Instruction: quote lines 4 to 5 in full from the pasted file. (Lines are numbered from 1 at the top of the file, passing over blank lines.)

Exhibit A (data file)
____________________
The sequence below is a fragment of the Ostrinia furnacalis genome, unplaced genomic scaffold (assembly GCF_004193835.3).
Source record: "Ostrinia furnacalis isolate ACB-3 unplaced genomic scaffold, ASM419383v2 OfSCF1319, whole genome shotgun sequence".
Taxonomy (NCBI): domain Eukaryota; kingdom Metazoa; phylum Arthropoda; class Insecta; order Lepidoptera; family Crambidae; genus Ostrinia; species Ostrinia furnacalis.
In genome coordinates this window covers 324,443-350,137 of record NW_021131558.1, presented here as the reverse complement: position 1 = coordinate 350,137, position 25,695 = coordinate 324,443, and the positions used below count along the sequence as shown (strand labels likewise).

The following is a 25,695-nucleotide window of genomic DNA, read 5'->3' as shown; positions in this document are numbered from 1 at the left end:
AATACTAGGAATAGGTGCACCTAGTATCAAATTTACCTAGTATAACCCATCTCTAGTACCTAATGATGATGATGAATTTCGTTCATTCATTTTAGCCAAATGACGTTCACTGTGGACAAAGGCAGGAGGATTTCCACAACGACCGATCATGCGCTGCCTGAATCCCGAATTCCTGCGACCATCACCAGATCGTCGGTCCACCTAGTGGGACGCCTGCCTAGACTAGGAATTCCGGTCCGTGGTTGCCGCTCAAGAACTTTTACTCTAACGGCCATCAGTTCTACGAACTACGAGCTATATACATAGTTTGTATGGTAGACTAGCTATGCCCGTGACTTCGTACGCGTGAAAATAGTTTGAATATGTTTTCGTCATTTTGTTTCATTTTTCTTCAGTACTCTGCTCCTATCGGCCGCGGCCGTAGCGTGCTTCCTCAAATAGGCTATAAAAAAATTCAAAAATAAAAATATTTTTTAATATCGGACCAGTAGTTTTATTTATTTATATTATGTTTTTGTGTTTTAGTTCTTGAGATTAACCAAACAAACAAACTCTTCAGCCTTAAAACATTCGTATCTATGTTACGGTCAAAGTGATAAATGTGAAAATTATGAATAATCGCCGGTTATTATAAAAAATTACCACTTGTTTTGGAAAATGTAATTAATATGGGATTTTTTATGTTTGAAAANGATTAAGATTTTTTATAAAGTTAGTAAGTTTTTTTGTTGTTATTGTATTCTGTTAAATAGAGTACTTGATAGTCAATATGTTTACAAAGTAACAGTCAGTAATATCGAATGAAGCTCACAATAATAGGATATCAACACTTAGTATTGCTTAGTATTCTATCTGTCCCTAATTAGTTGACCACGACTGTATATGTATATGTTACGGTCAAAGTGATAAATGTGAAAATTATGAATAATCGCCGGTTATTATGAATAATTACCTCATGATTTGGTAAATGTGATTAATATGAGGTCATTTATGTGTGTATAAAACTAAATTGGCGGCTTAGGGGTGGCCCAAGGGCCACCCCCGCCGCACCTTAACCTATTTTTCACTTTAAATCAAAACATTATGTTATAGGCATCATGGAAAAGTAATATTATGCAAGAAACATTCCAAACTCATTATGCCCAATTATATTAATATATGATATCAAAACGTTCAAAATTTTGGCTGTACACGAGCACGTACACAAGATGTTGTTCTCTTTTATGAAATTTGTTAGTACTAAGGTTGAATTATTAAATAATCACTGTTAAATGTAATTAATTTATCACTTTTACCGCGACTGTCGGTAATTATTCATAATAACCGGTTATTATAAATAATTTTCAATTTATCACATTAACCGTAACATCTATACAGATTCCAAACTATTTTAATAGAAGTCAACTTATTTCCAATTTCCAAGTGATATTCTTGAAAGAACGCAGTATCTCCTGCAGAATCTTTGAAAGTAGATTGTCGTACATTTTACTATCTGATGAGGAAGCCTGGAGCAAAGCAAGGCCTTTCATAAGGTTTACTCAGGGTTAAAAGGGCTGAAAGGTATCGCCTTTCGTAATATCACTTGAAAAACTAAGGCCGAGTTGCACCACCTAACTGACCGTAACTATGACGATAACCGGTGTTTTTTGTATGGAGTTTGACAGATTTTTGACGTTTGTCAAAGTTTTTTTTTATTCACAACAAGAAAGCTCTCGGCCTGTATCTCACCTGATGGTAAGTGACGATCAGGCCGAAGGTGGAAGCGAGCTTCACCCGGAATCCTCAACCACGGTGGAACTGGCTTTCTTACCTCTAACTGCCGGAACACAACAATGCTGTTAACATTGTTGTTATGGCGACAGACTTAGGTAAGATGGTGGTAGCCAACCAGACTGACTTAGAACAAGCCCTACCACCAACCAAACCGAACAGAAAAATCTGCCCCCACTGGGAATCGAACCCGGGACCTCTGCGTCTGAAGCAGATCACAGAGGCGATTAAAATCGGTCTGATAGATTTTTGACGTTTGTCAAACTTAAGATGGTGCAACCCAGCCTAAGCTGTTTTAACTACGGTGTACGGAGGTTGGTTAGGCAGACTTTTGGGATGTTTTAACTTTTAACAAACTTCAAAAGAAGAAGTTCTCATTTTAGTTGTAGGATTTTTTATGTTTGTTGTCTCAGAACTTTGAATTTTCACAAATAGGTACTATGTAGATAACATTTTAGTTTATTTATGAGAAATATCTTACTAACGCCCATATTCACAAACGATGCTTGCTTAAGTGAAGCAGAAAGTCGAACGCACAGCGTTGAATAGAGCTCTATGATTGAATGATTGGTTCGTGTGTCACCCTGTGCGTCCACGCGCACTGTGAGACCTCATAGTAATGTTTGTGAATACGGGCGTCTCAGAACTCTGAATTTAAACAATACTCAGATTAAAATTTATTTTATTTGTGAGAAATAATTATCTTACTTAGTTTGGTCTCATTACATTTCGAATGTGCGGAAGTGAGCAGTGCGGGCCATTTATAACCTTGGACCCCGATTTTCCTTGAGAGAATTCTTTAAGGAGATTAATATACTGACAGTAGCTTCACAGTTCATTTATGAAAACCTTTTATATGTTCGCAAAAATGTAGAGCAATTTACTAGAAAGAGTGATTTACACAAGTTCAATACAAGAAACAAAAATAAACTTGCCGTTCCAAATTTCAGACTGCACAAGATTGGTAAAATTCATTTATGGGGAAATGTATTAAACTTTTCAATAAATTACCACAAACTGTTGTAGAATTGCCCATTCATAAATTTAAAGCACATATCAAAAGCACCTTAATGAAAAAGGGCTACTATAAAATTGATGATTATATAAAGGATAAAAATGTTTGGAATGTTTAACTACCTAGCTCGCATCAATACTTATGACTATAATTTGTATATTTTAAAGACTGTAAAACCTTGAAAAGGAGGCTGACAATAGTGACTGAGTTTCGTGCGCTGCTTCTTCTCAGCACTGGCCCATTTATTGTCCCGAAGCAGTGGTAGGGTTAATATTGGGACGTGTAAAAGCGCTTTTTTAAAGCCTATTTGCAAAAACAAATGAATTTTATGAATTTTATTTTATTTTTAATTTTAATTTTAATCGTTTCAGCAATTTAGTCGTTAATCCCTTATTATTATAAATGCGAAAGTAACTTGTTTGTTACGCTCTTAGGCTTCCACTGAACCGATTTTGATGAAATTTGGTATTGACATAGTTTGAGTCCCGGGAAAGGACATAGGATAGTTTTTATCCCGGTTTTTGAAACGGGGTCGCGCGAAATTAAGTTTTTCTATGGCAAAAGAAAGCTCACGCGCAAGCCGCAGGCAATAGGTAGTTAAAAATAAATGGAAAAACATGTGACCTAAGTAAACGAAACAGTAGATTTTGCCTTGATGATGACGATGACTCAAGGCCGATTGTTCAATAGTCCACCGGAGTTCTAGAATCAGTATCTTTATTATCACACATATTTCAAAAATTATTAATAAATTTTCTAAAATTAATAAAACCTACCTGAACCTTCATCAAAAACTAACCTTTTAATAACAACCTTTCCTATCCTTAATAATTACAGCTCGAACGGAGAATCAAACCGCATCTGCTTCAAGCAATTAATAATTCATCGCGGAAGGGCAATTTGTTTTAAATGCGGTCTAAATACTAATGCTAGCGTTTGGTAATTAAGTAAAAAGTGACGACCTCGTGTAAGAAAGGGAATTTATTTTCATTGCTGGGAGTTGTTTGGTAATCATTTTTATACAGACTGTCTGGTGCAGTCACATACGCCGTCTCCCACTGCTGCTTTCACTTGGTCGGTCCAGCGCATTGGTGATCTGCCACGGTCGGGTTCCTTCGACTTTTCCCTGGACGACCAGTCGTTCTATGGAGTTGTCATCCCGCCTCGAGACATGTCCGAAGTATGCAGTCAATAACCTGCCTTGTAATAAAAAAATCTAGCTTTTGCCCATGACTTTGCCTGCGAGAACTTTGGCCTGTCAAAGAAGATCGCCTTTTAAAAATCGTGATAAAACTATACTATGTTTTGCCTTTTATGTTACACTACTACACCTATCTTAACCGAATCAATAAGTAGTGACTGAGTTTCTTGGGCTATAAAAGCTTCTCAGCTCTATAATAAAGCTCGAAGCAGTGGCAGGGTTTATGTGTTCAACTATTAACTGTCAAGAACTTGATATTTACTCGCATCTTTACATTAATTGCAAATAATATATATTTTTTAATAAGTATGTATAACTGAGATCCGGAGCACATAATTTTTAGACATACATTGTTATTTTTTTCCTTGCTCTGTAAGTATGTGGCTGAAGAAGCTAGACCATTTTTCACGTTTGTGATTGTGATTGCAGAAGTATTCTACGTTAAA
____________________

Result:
In genome coordinates this window covers 324,443-350,137 of record NW_021131558.1, presented here as the reverse complement: position 1 = coordinate 350,137, position 25,695 = coordinate 324,443, and the positions used below count along the sequence as shown (strand labels likewise).

The following is a 25,695-nucleotide window of genomic DNA, read 5'->3' as shown; positions in this document are numbered from 1 at the left end: